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  • Writer's pictureTina

Farm Update

My little Aggie girl with little spotted Blythe on my lap. Baby goats are the best.

We have officially welcomed spring and are thrilled to send winter packing. However, winter is not going away without a fight. The past few days have been cold and dreary, and there have even been snowflakes in the air. I am ready to return to warmer temperatures and steady weather patterns. Here on the farm, spring is in the air. The fields and pastures are beginning to turn green, buds are sprouting on the trees, the daffodils my Grandma Tilly planted by the spring house are up, and baby goats are bouncing around the fields.

We currently have eleven baby goats. I am pleased to share that all is well with the mamas and babies so far. Scheduling later delivery dates has significantly impacted their overall health and wellness. Everyone is healthy, happy, and thriving. All eleven babies are now bouncy and playful. The pure Nubian babies are a little slower getting their feet under them, but they have much longer legs to learn to maneuver than the stout little Boer goats. Cindy Crawford's baby, Aggie, continues to be the farm favorite. She is an absolute delight. She is now standing on our shoulders, climbing on our backs, and jumping into our laps when we sit down. I have never seen a baby this friendly and outgoing who is not a bottle baby.

I am also happy to share that all moms are attentive and nurturing. No one has rejected a baby, no one has delivered their babies and abandoned them, and no one has injured their little ones either on purpose or accidentally. Socks, our fuzzy brown Boer doe, left her little ones in the pasture field last night. When The Bibbed Wonder did the evening feeding and barn check, he counted and recounted the baby goats to discover two were missing. He had to take a flashlight to the pasture field and scour the field for the babies. They were cuddled up together, sleeping. I liken this to a human mom saying to an obstinant toddler, "It's time to go inside. If you don't come now, I am leaving. Okay, I'm going." Most children will follow reluctantly. I believe the baby goats refused to go, and Socks decided enough was enough and left them. This is why being observant and diligent during baby season is essential.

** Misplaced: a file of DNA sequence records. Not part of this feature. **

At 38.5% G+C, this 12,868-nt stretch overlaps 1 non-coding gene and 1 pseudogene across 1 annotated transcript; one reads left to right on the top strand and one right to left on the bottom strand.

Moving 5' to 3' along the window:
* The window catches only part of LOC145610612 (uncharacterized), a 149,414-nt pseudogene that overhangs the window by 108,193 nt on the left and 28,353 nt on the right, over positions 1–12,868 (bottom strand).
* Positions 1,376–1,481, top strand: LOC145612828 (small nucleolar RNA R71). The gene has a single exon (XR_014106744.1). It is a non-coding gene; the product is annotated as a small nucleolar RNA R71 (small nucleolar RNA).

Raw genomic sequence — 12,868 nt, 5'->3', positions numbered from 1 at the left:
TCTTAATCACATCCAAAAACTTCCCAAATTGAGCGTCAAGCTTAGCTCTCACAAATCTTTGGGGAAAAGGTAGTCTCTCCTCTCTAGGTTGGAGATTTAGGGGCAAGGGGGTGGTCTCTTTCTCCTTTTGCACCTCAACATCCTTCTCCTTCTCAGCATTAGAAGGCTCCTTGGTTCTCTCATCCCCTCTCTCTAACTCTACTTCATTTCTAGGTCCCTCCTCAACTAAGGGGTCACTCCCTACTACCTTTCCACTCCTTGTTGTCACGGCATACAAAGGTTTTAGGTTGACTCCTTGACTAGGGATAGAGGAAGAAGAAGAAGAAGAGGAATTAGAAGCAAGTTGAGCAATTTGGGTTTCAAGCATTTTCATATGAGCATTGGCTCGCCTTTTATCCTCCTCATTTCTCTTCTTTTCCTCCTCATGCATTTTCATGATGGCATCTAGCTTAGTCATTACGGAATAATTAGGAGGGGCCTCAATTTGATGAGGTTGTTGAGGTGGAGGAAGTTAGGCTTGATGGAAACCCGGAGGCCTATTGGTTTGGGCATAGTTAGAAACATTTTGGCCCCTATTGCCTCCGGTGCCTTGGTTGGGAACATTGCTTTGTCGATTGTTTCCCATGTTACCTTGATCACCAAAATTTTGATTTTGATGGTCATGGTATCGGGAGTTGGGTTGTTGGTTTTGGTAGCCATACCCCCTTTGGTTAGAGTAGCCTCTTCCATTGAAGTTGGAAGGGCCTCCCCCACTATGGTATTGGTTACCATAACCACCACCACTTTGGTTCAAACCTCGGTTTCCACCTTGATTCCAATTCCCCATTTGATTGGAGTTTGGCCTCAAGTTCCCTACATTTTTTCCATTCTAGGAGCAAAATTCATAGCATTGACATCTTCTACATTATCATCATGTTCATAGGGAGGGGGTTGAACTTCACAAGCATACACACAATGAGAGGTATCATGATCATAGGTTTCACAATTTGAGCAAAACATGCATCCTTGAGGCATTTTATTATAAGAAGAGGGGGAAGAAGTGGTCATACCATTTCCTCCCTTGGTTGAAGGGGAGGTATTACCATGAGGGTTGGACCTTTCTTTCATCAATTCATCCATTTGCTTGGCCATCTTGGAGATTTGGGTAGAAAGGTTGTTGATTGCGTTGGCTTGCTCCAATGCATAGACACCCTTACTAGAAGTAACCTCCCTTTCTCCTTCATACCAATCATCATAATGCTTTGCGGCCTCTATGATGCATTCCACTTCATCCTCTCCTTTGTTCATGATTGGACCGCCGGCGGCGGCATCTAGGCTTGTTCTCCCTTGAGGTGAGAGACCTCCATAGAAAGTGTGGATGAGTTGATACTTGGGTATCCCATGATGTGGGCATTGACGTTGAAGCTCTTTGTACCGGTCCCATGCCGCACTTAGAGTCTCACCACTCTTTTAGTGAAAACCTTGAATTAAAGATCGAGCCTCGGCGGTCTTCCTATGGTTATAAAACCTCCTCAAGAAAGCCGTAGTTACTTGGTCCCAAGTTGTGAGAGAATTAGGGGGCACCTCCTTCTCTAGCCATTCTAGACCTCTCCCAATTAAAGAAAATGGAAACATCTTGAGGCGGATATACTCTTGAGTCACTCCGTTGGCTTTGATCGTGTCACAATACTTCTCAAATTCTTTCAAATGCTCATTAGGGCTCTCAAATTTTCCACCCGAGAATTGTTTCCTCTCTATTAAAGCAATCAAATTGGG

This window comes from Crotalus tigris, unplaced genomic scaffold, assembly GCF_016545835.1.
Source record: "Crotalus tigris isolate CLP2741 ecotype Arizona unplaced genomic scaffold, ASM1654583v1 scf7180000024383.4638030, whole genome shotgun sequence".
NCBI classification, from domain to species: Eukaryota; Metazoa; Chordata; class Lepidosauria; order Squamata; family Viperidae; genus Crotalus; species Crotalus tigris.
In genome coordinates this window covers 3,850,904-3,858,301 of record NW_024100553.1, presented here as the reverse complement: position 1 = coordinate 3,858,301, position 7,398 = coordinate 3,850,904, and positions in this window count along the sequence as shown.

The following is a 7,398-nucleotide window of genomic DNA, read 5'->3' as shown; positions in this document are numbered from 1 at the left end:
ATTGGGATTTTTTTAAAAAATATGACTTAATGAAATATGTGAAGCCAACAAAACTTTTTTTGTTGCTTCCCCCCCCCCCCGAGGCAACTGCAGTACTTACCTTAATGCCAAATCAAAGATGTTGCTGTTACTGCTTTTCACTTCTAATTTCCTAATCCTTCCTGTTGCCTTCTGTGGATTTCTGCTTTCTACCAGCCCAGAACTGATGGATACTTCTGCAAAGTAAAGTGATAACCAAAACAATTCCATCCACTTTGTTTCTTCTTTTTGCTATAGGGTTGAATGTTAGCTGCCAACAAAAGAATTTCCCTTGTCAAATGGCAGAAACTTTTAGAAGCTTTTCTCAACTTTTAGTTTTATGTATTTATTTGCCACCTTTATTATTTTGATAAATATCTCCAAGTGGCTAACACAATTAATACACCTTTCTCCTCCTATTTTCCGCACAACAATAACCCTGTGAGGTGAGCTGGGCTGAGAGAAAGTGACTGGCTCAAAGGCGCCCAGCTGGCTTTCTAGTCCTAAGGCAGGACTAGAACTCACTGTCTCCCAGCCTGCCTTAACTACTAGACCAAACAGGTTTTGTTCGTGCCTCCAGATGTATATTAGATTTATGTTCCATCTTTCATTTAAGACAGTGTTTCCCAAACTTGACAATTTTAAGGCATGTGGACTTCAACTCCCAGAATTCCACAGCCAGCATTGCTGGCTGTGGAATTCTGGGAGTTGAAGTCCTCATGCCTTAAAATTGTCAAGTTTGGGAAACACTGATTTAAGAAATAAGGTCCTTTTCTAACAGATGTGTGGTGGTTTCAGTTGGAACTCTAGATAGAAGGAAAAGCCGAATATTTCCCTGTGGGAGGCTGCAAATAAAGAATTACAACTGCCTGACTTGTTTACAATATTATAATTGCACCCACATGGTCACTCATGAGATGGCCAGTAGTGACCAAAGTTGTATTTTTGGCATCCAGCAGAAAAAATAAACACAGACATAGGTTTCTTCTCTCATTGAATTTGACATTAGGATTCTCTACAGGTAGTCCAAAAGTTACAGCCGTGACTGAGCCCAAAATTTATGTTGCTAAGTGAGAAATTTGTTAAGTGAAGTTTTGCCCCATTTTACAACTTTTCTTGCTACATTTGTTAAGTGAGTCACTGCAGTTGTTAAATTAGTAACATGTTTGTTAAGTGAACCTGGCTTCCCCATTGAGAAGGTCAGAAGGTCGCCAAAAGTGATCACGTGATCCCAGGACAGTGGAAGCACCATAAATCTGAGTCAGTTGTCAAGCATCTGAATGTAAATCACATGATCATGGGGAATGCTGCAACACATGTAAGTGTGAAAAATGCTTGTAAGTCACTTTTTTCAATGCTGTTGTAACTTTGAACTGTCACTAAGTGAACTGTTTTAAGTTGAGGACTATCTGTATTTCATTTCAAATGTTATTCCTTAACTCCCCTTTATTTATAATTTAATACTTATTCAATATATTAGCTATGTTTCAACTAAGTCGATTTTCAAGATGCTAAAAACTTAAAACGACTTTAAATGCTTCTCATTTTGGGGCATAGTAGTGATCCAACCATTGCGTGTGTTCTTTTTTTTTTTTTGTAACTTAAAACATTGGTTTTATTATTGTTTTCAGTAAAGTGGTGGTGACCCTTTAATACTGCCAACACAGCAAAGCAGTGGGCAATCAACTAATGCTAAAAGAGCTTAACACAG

We are pleased that our new bucks, Ace and Ollie, seem to throw more doelings than bucklings. Ace and Fauna delivered a beautiful Nubian buckling we named Donald. We are following the alphabet with names. Fauna's triplets have landed on the letter D, so we have Donald, Daisy, and Dellie. I am encouraging The Bibbed Wonder to keep Donald intact and sell him as a herd sire. I believe he will make someone a beautiful buck when he is grown. He also has a quiet, gentle disposition and is friendly and cuddly. His mother, grandmother, and great-grandmother are gentle, intelligent, and excellent milk producers. Someone would be very lucky to have him as their herd sire. Of the eleven babies born, we only have four bucklings. I consider this a good thing.